Seattle Reign: English coach Laura Harvey eyes NWSL title

By Jo CurrieBBC Sport
Laura Harvey
Harvey's playing career was ended by a serious knee injury while playing for Birmingham at the age of 22

Laura Harvey is possibly best known in the UK for her time in charge of Arsenal Ladies, where she guided the club to three consecutive English league titles, one FA Cup and two Continental Cups.

However, after moving to Seattle Reign in 2013, the 35-year-old is a big name in the United States of America too.

Harvey was recently named the National Women's Soccer League Coach of the Year for the second consecutive season.

And on Thursday, the club take on Kansas City for the NWSL title.

She is now one of several English coaches in the league, with Mark Parsons at Washington Spirit and Matt Beard set to join Boston Breakers.

So how has the former Birmingham City Ladies player tamed the women's football world in America?

The American dream

Laura Harvey
Harvey led Arsenal to the last four of the Champions League on two occasions

After three successful years at Arsenal, Harvey says she moved to the States to pursue a "different challenge".

"The biggest difference is how things are managed off the field," she said.

"The players are not contracted to your club, they're contracted to the league which means they can be traded.

"You can't go and buy them and the team with the most money isn't going to win.

"It's about what the coaches can get out of the group of players they have or how can they trade to get the players they want.

"On the field the players hadn't spent a lot of time on defending but their attacking understanding was probably on a different level to any players I've ever coached previously.

"Mixing the two of them together is one of the reasons we've been successful - the desire of the Americans to win plus the mentality of the Brits to not lose."

Winning mentality

Hope Solo (central)
Harvey says the mentality of being "the best of the best" drives the United States national team

Settle have a number of international players in their squad, including USA World Cup-winning goalkeeper Hope Solo and attacker Megan Rapinoe.

"The American mentality that the players have is a winning one," Harvey said.

"Throughout their careers they've had to work hard for everything, whether that's at their club, their high school or their college.

"That's a little bit different to home where we're too quick to give kids stuff rather than make them earn it, especially within the women's game.

"There are so many kids playing football here and the pool of players is so big that if they don't train many times a week then they're not going to stand out.

"The pool of players in the UK is much smaller so if you've got some talent, you don't necessarily have to work as hard to get to where you want to go."

Brits abroad

Jess Fishlock (left) & Amy Rodriguez (right)
Jess Fishlock (left) was named in the NWSL Team of the Year, along with team-mate Kim Little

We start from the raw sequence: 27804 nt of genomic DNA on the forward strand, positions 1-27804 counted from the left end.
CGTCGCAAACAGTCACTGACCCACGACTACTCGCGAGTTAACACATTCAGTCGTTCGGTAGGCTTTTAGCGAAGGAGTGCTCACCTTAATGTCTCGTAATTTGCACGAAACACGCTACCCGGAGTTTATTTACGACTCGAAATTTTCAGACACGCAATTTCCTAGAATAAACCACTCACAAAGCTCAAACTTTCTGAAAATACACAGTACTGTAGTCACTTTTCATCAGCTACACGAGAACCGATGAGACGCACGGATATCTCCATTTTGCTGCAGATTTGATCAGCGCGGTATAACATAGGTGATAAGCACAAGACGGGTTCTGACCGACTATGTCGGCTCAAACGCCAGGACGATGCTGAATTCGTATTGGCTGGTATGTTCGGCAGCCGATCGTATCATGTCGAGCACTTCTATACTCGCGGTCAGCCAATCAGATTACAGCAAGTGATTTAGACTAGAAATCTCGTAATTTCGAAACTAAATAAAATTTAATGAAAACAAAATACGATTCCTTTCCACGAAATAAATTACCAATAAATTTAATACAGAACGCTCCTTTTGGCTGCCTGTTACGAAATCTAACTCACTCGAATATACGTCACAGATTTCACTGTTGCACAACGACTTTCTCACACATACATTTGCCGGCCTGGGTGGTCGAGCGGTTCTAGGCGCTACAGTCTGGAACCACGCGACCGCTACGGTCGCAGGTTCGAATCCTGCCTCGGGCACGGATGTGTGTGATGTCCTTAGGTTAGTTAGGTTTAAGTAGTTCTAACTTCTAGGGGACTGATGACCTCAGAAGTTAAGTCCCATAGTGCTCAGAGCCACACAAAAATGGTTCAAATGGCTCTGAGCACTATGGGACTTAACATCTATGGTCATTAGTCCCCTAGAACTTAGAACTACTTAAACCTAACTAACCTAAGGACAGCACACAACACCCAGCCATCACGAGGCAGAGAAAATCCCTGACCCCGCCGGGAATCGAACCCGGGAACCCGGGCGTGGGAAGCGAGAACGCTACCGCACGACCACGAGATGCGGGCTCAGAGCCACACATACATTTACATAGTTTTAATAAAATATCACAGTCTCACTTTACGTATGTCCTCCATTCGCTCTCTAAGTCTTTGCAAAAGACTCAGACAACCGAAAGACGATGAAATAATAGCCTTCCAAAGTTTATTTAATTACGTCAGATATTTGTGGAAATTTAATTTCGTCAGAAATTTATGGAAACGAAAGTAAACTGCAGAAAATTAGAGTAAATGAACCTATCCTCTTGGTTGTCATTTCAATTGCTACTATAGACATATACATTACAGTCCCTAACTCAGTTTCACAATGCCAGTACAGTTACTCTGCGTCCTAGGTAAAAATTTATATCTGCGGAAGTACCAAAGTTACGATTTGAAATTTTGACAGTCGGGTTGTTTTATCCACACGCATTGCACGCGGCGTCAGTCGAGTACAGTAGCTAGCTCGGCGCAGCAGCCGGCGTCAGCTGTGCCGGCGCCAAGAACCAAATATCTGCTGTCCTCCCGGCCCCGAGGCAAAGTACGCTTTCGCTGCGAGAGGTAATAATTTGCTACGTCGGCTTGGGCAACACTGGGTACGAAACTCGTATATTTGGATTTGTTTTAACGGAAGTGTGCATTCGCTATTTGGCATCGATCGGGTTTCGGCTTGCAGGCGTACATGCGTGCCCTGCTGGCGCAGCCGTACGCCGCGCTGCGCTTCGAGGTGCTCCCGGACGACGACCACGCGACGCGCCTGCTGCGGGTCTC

Wales international Jess Fishlock and Scotland duo Kim Little and Rachel Corsie have joined Harvey at Seattle, while England's Lianne Sanderson and Jodie Taylor also play in the NWSL.

So does Harvey think more British players should follow them to America?

"Without doubt Kim, Jess and Rachel have become better players since they've been here," she said.

"Coming to the US is an opportunity to develop but I think the reality is that because of the central contracts, countries want to develop their own leagues which I totally agree with.

"England players who are centrally contracted have a responsibility to help grow the WSL.

"But I do believe that for the England team, it would help them if their players competed against players in this country.

"It's a double-edged sword because if the big names from England came to the NWSL, then the WSL may take a big hit.

"However, it might take their careers to another level which [could] mean England turn bronze into gold at the next World Cup."

WSL playing catch-up

Laura Harvey embraces Arsenal team
The majority of WSL sides rely on funding from the FA and their men's teams

Seattle helped attract an NWSL record crowd of over 21,000 people when they travelled to Portland Thorns in July, while the highest crowd in the Women's Super League this season has been just over 2,000.

"The big challenge for the WSL now, especially off the back of England's success at the World Cup, is that it needs to mean something to people," Harvey said.

"The cost of going to games in the UK is so cheap. The clubs are never financially going to make money from that.

"You have to make fans want to pay money to watch you play because you can't afford to give away free tickets.

"That's the big challenge that we have at home. We've given away the opportunity to watch the games for free or little money for so long that now we've got to change the narrative."

Final icing on the cake

Kansas City
Harvey's Seattle Reign lost the 2014 NWSL final 2-1 to Kansas City

Having lost out to Kansas City in last year's NWSL final, Harvey says winning the title this year would mean "everything" as they seek revenge.

"When I came over, we didn't even have a cone, we literally were nothing," she said.

"There was the owner, the general manager and myself. We didn't have a single player, it was crazy.

"To go from that in February 2013 to now is a phenomenal achievement and it would be the icing on the cake if we could win the final.

"From the players' perspective, they owe Kansas because last year there was no doubt that we were the best team in the league.

"We want to be able to walk away and say in 2015 we were the champions of the NWSL."